While attracting younger members is complicated as the pressures in their lives are many and unique, from an operational point of view, young members reaching out to prospective young members is a strategically wise move. Not to say that us “older duffers and older ladies” shouldn’t also try. LOL. So, in the coming weeks I urge our younger members to reach out to your friends and work associates and test out this peer-to-peer strategy. Us old timers will try also. Again, if I can be of assistance please contact me and I will do my best to help. This year is all about club building for the future.
Rick Gaupo will lead kick-off to the annual Rotary Food and Funds Drive. Rotarians are leaders in the community and during the month of March they lead the fight to end hunger in our community. The kick-off event is a chance to learn about the issue of hunger in our community and about how Rotary has helped our neighbors when they struggled to put food on the table.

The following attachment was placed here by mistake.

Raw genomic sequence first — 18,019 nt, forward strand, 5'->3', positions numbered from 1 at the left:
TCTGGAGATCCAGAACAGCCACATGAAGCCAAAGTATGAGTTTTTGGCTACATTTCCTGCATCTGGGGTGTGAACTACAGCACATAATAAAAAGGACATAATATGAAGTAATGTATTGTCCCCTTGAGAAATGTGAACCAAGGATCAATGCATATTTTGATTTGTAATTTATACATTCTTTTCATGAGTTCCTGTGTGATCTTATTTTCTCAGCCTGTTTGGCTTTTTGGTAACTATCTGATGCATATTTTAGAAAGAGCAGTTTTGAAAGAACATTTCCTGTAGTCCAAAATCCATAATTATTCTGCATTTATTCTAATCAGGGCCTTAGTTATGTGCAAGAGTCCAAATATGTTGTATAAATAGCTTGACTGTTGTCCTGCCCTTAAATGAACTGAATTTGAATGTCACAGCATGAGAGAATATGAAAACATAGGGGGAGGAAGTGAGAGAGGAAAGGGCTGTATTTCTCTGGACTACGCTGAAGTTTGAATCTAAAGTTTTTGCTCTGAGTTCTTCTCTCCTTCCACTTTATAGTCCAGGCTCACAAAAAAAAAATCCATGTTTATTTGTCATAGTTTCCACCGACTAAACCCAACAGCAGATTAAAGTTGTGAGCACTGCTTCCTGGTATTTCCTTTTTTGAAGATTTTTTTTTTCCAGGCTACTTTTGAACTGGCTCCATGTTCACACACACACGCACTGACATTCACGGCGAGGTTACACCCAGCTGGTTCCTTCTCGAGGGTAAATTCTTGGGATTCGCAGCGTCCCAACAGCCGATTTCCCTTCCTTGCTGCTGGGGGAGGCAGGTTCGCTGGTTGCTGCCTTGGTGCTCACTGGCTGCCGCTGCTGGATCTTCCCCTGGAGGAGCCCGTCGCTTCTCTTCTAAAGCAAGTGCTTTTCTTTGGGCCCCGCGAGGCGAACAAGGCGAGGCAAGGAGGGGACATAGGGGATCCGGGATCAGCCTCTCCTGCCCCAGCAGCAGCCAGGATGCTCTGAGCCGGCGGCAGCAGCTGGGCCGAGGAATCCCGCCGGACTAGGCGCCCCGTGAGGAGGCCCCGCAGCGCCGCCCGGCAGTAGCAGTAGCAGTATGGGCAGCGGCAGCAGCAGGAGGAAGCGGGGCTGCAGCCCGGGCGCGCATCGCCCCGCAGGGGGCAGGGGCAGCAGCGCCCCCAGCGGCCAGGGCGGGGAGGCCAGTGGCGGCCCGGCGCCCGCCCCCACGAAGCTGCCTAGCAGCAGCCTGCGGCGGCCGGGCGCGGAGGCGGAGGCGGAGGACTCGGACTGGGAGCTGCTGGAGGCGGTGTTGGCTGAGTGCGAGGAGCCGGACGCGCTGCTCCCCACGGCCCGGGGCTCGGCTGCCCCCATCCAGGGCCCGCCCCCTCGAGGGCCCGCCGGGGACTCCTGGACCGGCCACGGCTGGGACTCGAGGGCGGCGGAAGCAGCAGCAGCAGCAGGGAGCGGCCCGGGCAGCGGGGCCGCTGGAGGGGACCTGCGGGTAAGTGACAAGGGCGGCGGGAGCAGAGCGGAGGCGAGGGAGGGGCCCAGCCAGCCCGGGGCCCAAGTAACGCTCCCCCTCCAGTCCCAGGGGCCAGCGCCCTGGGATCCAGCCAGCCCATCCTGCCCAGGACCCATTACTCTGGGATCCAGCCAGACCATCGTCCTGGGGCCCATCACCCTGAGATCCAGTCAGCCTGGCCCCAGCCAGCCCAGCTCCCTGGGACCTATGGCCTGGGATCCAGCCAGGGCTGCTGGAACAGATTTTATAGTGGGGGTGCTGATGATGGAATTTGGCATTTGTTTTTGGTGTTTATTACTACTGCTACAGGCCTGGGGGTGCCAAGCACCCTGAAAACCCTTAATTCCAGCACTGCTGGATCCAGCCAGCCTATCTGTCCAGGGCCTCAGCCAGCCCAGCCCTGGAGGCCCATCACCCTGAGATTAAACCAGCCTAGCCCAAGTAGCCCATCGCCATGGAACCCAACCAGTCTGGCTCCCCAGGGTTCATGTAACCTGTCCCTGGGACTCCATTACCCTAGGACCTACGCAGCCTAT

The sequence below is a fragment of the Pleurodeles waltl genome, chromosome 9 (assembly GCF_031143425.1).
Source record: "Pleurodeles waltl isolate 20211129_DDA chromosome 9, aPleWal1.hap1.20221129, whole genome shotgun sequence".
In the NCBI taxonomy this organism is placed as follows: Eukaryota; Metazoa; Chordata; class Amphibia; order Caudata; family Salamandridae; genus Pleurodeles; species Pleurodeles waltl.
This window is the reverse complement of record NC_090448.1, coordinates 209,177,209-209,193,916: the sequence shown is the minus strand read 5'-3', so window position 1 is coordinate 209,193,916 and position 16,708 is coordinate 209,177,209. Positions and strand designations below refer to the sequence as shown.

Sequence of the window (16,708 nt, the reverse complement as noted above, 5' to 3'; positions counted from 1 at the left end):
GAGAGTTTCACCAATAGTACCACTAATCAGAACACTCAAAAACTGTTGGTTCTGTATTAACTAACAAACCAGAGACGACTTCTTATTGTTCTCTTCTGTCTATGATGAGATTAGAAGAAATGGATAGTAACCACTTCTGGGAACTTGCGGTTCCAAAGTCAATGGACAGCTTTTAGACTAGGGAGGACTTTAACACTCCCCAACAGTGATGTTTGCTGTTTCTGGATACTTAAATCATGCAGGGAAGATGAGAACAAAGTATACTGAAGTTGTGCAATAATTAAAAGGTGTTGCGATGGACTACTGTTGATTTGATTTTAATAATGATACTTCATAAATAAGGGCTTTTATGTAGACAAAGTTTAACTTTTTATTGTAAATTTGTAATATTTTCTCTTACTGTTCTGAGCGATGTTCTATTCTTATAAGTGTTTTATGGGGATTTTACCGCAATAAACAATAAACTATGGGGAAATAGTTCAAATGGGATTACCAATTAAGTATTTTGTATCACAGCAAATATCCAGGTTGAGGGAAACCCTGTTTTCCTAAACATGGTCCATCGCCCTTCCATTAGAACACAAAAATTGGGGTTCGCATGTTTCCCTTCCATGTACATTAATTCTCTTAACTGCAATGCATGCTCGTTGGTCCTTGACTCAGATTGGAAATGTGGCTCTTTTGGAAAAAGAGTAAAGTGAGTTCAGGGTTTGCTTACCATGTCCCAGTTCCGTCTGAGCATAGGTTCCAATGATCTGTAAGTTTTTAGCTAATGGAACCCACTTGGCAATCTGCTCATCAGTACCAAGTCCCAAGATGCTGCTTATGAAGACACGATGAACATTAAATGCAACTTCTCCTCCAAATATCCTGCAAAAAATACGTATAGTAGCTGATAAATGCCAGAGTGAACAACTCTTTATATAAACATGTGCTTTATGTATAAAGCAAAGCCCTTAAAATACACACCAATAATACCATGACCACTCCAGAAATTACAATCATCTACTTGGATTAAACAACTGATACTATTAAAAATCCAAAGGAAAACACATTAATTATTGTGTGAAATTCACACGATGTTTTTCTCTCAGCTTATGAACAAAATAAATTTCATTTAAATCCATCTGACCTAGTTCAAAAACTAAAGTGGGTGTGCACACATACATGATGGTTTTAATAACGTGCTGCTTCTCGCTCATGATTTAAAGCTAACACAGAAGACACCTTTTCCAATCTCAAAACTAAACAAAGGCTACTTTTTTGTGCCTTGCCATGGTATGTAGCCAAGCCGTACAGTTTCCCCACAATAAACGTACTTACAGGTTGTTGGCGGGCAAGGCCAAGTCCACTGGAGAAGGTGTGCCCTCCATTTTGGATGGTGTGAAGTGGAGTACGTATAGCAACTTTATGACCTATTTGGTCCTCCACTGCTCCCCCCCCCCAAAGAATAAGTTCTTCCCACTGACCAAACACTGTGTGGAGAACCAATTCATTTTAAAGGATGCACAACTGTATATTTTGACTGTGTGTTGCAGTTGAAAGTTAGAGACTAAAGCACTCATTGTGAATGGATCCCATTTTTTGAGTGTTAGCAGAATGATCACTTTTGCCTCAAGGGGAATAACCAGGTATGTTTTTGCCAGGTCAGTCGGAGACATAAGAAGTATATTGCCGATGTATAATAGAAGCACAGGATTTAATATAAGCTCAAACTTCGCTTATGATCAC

Another “Wow” moment. It never ceases to amaze me when I read about what other Rotary clubs around the world are doing to better serve humanity. In Malaysia, 400 dictionaries. In Argentina, clean drinking water for 5,000 kids. In Nigeria, Legos State University Teaching Hospital, repairing birth defects for 210 indigent kids and in the Philippines screening and repairing eye impairments for 300 students. While there is clearly much, much more to be done, what great modeling.
The Rotary Club of Salem also has a tradition of international service to the young, old and those in need. Being a Rotarian makes me proud. Let’s make our club as strong as we can.
James Parr, CFO of Salem Health will speak with us about what is new with Salem Health as well as the status of hospitals in general in today’s economic and political environment.